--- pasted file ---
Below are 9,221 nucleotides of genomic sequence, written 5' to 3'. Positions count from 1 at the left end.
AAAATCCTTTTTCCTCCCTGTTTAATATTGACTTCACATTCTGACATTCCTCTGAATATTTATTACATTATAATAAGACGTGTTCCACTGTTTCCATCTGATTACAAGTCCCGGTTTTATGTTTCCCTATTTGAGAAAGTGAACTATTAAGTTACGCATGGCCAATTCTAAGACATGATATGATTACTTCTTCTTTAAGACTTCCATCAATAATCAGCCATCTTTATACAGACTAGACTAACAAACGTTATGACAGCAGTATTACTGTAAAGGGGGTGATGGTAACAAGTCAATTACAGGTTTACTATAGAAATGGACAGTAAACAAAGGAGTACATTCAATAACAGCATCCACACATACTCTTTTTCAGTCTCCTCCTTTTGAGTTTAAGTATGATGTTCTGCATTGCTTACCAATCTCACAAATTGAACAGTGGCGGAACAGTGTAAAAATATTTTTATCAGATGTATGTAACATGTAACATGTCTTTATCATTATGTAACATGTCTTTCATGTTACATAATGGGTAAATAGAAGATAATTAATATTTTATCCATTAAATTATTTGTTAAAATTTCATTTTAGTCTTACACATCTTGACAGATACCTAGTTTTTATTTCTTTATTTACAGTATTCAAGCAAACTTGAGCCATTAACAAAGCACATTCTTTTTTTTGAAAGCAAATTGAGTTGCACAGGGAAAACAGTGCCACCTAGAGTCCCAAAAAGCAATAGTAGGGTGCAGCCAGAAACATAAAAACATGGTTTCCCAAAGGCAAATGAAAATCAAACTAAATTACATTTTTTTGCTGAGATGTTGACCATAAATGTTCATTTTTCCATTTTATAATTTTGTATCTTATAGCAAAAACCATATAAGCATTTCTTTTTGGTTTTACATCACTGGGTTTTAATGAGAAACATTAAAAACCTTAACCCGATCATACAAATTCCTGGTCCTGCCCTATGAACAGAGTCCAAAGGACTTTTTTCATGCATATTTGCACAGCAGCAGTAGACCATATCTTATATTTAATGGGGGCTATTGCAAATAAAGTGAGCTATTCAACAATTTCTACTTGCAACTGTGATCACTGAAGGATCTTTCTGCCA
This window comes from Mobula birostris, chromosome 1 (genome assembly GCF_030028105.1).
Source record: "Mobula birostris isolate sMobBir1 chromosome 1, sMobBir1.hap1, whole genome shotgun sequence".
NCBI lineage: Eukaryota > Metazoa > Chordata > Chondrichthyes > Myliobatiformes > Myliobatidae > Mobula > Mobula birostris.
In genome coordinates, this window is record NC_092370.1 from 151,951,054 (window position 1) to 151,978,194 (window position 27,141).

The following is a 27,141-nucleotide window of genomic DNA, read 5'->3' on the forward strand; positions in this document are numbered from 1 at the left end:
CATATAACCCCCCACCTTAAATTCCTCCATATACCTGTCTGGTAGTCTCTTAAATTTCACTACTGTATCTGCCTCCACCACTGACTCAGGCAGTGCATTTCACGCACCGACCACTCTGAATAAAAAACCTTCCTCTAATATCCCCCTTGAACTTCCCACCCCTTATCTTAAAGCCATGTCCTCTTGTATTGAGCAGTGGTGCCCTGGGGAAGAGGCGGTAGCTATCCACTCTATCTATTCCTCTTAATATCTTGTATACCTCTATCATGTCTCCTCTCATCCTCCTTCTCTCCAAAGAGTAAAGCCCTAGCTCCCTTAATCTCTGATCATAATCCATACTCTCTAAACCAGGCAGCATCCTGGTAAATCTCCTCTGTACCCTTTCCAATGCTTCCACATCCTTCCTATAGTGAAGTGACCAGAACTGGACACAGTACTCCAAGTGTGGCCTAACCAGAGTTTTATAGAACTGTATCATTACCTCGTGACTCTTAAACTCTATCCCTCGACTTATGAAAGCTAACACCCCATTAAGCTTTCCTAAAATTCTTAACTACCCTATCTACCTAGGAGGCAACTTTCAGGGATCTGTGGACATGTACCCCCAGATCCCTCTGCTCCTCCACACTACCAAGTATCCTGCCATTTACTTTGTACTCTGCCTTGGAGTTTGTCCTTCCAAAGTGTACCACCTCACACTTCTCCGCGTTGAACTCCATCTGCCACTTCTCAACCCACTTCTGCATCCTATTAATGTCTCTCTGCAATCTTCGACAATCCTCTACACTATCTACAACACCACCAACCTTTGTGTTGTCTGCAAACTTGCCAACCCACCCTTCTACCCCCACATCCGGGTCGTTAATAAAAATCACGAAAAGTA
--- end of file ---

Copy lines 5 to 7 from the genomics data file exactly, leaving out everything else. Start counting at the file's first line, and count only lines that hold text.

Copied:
NCBI lineage: Eukaryota > Metazoa > Chordata > Chondrichthyes > Myliobatiformes > Myliobatidae > Mobula > Mobula birostris.
In genome coordinates, this window is record NC_092370.1 from 151,951,054 (window position 1) to 151,978,194 (window position 27,141).

The following is a 27,141-nucleotide window of genomic DNA, read 5'->3' on the forward strand; positions in this document are numbered from 1 at the left end: